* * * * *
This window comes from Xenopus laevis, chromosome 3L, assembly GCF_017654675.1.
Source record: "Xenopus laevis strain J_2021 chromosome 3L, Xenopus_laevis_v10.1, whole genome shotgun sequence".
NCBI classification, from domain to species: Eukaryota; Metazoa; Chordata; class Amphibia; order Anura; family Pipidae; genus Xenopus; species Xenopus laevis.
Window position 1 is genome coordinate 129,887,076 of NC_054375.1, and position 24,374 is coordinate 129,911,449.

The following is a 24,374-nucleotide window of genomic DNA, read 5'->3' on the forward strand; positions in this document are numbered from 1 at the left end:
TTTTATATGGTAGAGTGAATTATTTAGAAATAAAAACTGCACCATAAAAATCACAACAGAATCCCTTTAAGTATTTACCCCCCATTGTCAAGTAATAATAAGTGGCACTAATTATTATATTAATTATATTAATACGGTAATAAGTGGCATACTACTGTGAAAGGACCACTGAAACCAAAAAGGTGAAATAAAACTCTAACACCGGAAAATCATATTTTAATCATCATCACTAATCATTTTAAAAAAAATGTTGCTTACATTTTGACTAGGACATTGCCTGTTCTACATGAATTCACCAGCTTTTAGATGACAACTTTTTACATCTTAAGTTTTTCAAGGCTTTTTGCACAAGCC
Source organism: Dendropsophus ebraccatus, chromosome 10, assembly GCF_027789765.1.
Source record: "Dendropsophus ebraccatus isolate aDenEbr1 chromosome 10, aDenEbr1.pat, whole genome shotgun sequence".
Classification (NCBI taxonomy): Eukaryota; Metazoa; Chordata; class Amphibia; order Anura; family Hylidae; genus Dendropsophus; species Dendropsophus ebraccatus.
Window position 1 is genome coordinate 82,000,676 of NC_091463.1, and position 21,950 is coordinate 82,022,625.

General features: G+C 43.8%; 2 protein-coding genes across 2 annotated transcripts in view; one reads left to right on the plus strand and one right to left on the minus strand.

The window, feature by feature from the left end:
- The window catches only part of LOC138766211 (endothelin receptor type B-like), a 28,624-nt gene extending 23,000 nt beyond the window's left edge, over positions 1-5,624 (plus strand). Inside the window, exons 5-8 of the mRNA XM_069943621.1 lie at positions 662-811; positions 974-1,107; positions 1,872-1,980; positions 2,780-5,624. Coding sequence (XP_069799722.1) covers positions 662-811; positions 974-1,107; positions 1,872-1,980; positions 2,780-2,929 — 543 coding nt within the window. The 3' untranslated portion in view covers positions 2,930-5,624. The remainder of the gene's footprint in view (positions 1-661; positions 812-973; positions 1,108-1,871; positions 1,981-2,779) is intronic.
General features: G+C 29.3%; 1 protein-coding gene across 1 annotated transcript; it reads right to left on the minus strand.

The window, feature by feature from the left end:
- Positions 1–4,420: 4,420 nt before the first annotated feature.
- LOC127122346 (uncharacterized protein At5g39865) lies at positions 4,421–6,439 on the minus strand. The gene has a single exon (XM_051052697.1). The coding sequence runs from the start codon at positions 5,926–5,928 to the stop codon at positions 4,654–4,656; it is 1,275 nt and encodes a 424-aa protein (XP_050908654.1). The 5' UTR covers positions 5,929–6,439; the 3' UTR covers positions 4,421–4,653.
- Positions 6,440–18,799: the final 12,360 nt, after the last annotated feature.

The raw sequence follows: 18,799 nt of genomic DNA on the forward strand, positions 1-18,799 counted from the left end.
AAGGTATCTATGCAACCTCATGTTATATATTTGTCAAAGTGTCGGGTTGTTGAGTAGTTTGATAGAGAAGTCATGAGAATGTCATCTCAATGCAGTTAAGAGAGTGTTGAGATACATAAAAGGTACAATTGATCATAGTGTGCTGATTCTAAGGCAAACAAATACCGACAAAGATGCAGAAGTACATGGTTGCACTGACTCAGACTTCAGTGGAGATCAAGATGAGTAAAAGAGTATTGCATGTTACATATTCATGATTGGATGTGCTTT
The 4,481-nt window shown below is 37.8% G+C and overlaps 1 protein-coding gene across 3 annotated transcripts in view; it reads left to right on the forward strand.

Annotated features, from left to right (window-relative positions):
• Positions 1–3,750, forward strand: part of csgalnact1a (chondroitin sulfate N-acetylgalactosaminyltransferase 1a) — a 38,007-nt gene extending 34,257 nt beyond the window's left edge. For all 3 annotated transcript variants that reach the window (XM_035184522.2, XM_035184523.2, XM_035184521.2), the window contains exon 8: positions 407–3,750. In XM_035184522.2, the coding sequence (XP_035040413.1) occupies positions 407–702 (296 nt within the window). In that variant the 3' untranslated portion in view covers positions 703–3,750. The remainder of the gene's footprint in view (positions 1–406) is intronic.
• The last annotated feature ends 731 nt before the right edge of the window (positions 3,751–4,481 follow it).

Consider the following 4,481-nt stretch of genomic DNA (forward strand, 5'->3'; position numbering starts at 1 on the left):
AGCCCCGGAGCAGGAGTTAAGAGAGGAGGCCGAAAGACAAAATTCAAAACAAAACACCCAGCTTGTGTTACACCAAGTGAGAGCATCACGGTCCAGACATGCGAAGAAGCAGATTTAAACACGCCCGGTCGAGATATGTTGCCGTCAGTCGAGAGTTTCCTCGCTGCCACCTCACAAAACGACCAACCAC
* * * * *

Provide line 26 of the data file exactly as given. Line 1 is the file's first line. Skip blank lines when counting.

AGCCCCGGAGCAGGAGTTAAGAGAGGAGGCCGAAAGACAAAATTCAAAACAAAACACCCAGCTTGTGTTACACCAAGTGAGAGCATCACGGTCCAGACATGCGAAGAAGCAGATTTAAACACGCCCGGTCGAGATATGTTGCCGTCAGTCGAGAGTTTCCTCGCTGCCACCTCACAAAACGACCAACCAC